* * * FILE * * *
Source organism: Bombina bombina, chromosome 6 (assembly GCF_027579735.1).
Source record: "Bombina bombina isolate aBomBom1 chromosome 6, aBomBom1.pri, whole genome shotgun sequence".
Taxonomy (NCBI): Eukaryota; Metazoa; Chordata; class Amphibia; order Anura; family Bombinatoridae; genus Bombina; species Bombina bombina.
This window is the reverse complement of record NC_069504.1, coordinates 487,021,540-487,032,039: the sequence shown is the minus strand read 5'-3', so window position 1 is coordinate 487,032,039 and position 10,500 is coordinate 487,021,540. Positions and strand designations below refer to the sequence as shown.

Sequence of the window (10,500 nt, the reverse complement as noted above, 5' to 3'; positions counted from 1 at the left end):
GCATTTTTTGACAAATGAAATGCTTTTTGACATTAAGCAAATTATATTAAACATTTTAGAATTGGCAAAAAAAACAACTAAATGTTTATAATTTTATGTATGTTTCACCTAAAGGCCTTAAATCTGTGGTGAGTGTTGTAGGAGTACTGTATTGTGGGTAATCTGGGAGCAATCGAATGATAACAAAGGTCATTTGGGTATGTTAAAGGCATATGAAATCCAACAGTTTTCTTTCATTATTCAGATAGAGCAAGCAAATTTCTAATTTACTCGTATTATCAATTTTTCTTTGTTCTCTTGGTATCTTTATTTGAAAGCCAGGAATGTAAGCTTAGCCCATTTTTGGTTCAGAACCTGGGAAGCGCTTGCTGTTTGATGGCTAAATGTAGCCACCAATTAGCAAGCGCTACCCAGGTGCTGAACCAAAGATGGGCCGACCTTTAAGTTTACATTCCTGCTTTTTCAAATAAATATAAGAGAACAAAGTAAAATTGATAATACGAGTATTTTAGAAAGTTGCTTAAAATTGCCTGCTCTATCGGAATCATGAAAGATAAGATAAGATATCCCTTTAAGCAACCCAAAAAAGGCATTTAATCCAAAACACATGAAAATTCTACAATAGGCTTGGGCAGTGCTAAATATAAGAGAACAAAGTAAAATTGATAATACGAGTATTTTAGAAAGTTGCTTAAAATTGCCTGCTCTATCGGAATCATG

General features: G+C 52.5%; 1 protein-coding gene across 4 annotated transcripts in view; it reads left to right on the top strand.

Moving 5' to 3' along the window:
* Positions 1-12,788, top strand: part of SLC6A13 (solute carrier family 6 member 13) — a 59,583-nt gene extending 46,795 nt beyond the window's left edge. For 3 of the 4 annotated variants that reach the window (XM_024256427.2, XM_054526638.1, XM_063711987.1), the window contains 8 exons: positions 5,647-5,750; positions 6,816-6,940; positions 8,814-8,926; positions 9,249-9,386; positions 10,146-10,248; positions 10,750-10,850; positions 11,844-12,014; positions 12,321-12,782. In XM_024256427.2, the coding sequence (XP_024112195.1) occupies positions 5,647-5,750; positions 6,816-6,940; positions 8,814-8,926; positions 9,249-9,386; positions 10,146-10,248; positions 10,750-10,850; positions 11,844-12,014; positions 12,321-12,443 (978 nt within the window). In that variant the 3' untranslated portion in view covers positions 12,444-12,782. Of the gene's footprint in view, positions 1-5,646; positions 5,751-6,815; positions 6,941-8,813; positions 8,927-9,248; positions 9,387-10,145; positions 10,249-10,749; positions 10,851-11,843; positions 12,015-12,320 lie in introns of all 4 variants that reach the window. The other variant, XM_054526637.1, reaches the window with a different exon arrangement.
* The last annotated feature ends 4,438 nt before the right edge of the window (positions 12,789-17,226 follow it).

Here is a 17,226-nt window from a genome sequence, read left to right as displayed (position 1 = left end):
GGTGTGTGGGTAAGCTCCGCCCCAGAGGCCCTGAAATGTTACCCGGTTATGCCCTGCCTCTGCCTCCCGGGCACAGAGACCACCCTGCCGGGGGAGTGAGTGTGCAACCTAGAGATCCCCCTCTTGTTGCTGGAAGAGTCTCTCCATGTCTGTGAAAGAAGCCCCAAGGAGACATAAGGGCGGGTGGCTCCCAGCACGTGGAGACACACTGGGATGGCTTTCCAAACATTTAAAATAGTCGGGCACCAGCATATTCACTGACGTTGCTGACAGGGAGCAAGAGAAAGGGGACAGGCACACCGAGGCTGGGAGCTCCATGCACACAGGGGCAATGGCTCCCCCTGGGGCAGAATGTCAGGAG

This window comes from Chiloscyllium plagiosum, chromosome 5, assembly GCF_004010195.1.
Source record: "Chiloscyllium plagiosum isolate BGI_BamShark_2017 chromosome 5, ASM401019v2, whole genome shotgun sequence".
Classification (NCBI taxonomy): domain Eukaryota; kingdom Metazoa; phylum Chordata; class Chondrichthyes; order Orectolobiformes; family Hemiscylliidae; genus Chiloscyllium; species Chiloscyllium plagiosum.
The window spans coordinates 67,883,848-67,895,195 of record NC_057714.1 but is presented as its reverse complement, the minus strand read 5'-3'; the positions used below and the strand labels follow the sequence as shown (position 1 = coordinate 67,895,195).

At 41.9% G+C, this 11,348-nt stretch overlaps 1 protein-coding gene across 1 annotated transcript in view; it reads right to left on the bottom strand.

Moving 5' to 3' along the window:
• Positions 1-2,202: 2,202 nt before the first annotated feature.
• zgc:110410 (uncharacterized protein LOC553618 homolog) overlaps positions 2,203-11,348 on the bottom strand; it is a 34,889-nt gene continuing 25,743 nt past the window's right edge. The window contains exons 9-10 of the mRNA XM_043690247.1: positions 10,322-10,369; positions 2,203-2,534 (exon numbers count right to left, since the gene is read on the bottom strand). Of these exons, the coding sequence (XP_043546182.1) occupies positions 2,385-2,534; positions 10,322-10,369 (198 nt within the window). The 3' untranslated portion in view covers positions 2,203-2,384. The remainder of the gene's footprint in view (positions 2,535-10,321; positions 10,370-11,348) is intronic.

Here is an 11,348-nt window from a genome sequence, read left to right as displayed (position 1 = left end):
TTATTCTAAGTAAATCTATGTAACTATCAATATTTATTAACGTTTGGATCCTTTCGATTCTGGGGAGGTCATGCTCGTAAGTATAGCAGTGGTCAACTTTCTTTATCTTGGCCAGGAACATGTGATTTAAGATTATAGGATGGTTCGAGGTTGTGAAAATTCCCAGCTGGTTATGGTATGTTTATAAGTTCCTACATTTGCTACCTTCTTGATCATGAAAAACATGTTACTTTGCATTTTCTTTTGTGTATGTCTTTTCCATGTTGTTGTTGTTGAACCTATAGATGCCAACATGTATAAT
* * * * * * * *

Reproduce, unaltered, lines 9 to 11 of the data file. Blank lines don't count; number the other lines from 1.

* Positions 1-12,788, top strand: part of SLC6A13 (solute carrier family 6 member 13) — a 59,583-nt gene extending 46,795 nt beyond the window's left edge. For 3 of the 4 annotated variants that reach the window (XM_024256427.2, XM_054526638.1, XM_063711987.1), the window contains 8 exons: positions 5,647-5,750; positions 6,816-6,940; positions 8,814-8,926; positions 9,249-9,386; positions 10,146-10,248; positions 10,750-10,850; positions 11,844-12,014; positions 12,321-12,782. In XM_024256427.2, the coding sequence (XP_024112195.1) occupies positions 5,647-5,750; positions 6,816-6,940; positions 8,814-8,926; positions 9,249-9,386; positions 10,146-10,248; positions 10,750-10,850; positions 11,844-12,014; positions 12,321-12,443 (978 nt within the window). In that variant the 3' untranslated portion in view covers positions 12,444-12,782. Of the gene's footprint in view, positions 1-5,646; positions 5,751-6,815; positions 6,941-8,813; positions 8,927-9,248; positions 9,387-10,145; positions 10,249-10,749; positions 10,851-11,843; positions 12,015-12,320 lie in introns of all 4 variants that reach the window. The other variant, XM_054526637.1, reaches the window with a different exon arrangement.
* The last annotated feature ends 4,438 nt before the right edge of the window (positions 12,789-17,226 follow it).

Here is a 17,226-nt window from a genome sequence, read left to right as displayed (position 1 = left end):